Richard Bailey

Biography

Currently working with Steve Winwood, Richard Bailey discusses turning his back on the lucrative session scene, recording Jeff Beck's landmark Blow By Blow album and the release of his own solo record Shanti Om.

Born in Guyana and growing up in Trinidad, Richard Bailey is the son of Emmanuel McDonald Bailey, an Olympic runner who won a bronze medal for Great Britain in 1952. Like his father, Richard was a keen athlete, but left school at 15 to pursue music, working with Jeff Beck, Incognito, Steve Winwood, Linda Lewis, Billy Ocean and a host of others.

"My older brother Robert had a band in Trinidad, and the equipment was always lying around so I used to play percussion and bass guitar. At that time I was hearing Tamla Motown on American radio, and also the Caribbean and Latin music from the various islands, so I could play many rhythms, like bossa nova, jazz waltz, and funk. I knew nothing about rudiments, but with those rhythms I was able to play a gig and I finally got my own kit when I was 11, but I wouldn't play in front of anyone - not at home, anyway, as I was shy and didn't touch the drums until everyone was out of the house. "My family moved to London when I was 12, and my first notable gig was with Johnny Nash when I left school at 15. I got the gig indirectly through my brother, who was playing with people like Wendell Richardson and Fuzzy Samuels, and later played in Osibisa. I would often go to his gigs and I was also in the West Indian steel band scene and they would play function gigs. Rebop Kwakuba, who played with Traffic and Osibisa, recommended me for the Johnny Nash gig. That was just before Johnny had a hit with 'I Can See Clearly Now.' I don't remember auditioning but I got the gig. Bob Marley was also in the band but he wasn't well known at that time, but he was pretty wild and intense and knew what he wanted. He would do four numbers as a guest in Johnny's show."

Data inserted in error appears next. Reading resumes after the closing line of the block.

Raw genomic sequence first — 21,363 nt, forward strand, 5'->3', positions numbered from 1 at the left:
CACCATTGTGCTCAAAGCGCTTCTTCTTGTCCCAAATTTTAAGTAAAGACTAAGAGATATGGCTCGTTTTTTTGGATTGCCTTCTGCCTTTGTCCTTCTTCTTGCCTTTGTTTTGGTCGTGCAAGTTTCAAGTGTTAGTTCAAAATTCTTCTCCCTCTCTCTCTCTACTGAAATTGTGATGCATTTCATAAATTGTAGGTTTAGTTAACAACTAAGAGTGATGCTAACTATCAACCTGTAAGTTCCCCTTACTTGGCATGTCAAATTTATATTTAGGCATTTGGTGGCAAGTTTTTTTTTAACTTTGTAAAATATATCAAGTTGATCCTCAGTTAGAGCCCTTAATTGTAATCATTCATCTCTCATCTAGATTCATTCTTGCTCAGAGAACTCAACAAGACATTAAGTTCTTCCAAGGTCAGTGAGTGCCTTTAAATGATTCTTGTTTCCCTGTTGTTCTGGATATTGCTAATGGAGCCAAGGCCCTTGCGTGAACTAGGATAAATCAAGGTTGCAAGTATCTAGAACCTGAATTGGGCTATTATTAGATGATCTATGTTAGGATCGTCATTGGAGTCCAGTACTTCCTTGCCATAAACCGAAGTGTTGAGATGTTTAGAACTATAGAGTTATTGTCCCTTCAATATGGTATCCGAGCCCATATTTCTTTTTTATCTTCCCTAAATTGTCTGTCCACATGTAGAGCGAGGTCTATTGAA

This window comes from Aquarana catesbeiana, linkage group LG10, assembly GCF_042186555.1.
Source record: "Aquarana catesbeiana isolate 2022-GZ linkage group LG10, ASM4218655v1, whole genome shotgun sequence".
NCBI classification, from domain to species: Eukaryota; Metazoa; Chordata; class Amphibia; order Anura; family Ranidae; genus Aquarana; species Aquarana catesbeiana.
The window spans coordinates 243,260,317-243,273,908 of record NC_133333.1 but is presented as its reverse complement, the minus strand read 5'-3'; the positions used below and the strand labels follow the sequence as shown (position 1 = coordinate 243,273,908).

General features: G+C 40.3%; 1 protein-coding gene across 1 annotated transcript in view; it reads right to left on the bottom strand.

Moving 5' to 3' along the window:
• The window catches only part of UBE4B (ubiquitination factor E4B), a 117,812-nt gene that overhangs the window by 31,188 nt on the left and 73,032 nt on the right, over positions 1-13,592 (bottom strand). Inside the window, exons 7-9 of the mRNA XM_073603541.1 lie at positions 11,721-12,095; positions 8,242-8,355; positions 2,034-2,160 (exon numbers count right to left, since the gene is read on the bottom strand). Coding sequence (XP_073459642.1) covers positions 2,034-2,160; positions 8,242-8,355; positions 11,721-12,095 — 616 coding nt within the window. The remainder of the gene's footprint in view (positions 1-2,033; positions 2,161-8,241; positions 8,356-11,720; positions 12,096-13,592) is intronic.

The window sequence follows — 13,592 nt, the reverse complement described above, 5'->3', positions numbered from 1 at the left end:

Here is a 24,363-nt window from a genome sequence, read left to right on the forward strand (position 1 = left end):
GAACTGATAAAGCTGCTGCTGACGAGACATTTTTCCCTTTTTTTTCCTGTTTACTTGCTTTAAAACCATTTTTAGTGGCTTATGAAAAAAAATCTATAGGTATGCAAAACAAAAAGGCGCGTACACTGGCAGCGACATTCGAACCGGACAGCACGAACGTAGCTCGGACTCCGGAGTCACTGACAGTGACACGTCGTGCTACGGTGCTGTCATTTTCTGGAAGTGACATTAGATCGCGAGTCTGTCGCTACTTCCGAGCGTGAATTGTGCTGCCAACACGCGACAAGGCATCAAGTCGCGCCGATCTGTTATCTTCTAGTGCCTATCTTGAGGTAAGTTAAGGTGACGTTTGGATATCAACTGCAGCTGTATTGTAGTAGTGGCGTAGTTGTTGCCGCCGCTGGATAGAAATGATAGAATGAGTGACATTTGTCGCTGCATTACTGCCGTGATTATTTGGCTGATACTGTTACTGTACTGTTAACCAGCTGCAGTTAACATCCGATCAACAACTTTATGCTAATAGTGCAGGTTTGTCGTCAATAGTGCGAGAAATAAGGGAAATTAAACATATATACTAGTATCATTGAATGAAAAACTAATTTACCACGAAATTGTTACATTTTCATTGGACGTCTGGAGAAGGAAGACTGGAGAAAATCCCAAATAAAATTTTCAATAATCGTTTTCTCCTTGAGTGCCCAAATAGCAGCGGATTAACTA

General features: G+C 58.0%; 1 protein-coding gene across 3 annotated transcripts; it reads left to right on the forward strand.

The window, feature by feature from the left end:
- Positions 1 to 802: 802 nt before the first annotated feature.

Surprisingly Richard has never taken a drum lesson and considers himself a weak reader of notation. "I'm completely self-taught. I can read music a little as I took a few flute lessons at school. That gave me the basics, and later I bought a copy of Buddy Rich's Modern Interpretation of Snare Drum Rudiments, which helped with my basic reading and got me into some of the rudiments. I'm rarely asked to read and if I'm given a chart it's often more of a hindrance, so I usually ask the bass player to cue me for any major accents."

In spite of this admission, Richard very quickly became an in-demand session drummer in the 70s, recording Jeff Beck's landmark though often complex fusion album Blow By Blow.

Biography

Currently working with Steve Winwood, Richard Bailey discusses turning his back on the lucrative session scene, recording Jeff Beck's landmark Blow By Blow album and the release of his own solo record Shanti Om.

Born in Guyana and growing up in Trinidad, Richard Bailey is the son of Emmanuel McDonald Bailey, an Olympic runner who won a bronze medal for Great Britain in 1952. Like his father, Richard was a keen athlete, but left school at 15 to pursue music, working with Jeff Beck, Incognito, Steve Winwood, Linda Lewis, Billy Ocean and a host of others.

"My older brother Robert had a band in Trinidad, and the equipment was always lying around so I used to play percussion and bass guitar. At that time I was hearing Tamla Motown on American radio, and also the Caribbean and Latin music from the various islands, so I could play many rhythms, like bossa nova, jazz waltz, and funk. I knew nothing about rudiments, but with those rhythms I was able to play a gig and I finally got my own kit when I was 11, but I wouldn't play in front of anyone - not at home, anyway, as I was shy and didn't touch the drums until everyone was out of the house. "My family moved to London when I was 12, and my first notable gig was with Johnny Nash when I left school at 15. I got the gig indirectly through my brother, who was playing with people like Wendell Richardson and Fuzzy Samuels, and later played in Osibisa. I would often go to his gigs and I was also in the West Indian steel band scene and they would play function gigs. Rebop Kwakuba, who played with Traffic and Osibisa, recommended me for the Johnny Nash gig. That was just before Johnny had a hit with 'I Can See Clearly Now.' I don't remember auditioning but I got the gig. Bob Marley was also in the band but he wasn't well known at that time, but he was pretty wild and intense and knew what he wanted. He would do four numbers as a guest in Johnny's show."

Surprisingly Richard has never taken a drum lesson and considers himself a weak reader of notation. "I'm completely self-taught. I can read music a little as I took a few flute lessons at school. That gave me the basics, and later I bought a copy of Buddy Rich's Modern Interpretation of Snare Drum Rudiments, which helped with my basic reading and got me into some of the rudiments. I'm rarely asked to read and if I'm given a chart it's often more of a hindrance, so I usually ask the bass player to cue me for any major accents."

In spite of this admission, Richard very quickly became an in-demand session drummer in the 70s, recording Jeff Beck's landmark though often complex fusion album Blow By Blow.

Band

Incognito

Band

Incognito